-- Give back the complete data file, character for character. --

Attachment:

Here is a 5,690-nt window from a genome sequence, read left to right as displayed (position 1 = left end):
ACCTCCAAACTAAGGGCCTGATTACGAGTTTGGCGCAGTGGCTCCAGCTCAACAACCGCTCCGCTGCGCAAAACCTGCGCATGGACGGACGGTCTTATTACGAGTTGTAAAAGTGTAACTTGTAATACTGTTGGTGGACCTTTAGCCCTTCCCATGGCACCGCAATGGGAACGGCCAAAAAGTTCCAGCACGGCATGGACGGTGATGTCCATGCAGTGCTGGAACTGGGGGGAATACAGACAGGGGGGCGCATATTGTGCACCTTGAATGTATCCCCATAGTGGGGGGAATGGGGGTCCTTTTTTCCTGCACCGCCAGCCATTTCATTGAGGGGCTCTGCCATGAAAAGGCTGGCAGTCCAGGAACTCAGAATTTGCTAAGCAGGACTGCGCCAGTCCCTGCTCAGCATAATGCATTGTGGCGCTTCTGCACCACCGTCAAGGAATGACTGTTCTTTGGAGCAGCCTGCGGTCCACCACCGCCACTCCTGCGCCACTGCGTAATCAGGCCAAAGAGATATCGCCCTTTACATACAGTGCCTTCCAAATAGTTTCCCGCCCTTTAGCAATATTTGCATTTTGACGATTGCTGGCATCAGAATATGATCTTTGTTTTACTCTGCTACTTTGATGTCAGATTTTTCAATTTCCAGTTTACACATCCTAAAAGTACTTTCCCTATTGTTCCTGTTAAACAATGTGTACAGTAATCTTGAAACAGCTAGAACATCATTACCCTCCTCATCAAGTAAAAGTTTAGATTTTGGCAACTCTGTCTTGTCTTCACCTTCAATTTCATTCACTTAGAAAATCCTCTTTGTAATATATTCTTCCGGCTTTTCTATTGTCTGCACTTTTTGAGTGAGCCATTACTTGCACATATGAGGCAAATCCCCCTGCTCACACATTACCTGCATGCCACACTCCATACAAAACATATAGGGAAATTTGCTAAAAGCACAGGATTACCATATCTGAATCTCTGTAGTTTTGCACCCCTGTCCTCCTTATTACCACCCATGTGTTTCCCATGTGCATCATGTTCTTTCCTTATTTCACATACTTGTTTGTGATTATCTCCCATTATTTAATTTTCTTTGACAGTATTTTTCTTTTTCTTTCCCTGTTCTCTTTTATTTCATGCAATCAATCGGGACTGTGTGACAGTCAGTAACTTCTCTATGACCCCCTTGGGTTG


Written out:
Here is a 5,690-nt window from a genome sequence, read left to right as displayed (position 1 = left end):
ACCTCCAAACTAAGGGCCTGATTACGAGTTTGGCGCAGTGGCTCCAGCTCAACAACCGCTCCGCTGCGCAAAACCTGCGCATGGACGGACGGTCTTATTACGAGTTGTAAAAGTGTAACTTGTAATACTGTTGGTGGACCTTTAGCCCTTCCCATGGCACCGCAATGGGAACGGCCAAAAAGTTCCAGCACGGCATGGACGGTGATGTCCATGCAGTGCTGGAACTGGGGGGAATACAGACAGGGGGGCGCATATTGTGCACCTTGAATGTATCCCCATAGTGGGGGGAATGGGGGTCCTTTTTTCCTGCACCGCCAGCCATTTCATTGAGGGGCTCTGCCATGAAAAGGCTGGCAGTCCAGGAACTCAGAATTTGCTAAGCAGGACTGCGCCAGTCCCTGCTCAGCATAATGCATTGTGGCGCTTCTGCACCACCGTCAAGGAATGACTGTTCTTTGGAGCAGCCTGCGGTCCACCACCGCCACTCCTGCGCCACTGCGTAATCAGGCCAAAGAGATATCGCCCTTTACATACAGTGCCTTCCAAATAGTTTCCCGCCCTTTAGCAATATTTGCATTTTGACGATTGCTGGCATCAGAATATGATCTTTGTTTTACTCTGCTACTTTGATGTCAGATTTTTCAATTTCCAGTTTACACATCCTAAAAGTACTTTCCCTATTGTTCCTGTTAAACAATGTGTACAGTAATCTTGAAACAGCTAGAACATCATTACCCTCCTCATCAAGTAAAAGTTTAGATTTTGGCAACTCTGTCTTGTCTTCACCTTCAATTTCATTCACTTAGAAAATCCTCTTTGTAATATATTCTTCCGGCTTTTCTATTGTCTGCACTTTTTGAGTGAGCCATTACTTGCACATATGAGGCAAATCCCCCTGCTCACACATTACCTGCATGCCACACTCCATACAAAACATATAGGGAAATTTGCTAAAAGCACAGGATTACCATATCTGAATCTCTGTAGTTTTGCACCCCTGTCCTCCTTATTACCACCCATGTGTTTCCCATGTGCATCATGTTCTTTCCTTATTTCACATACTTGTTTGTGATTATCTCCCATTATTTAATTTTCTTTGACAGTATTTTTCTTTTTCTTTCCCTGTTCTCTTTTATTTCATGCAATCAATCGGGACTGTGTGACAGTCAGTAACTTCTCTATGACCCCCTTGGGTTG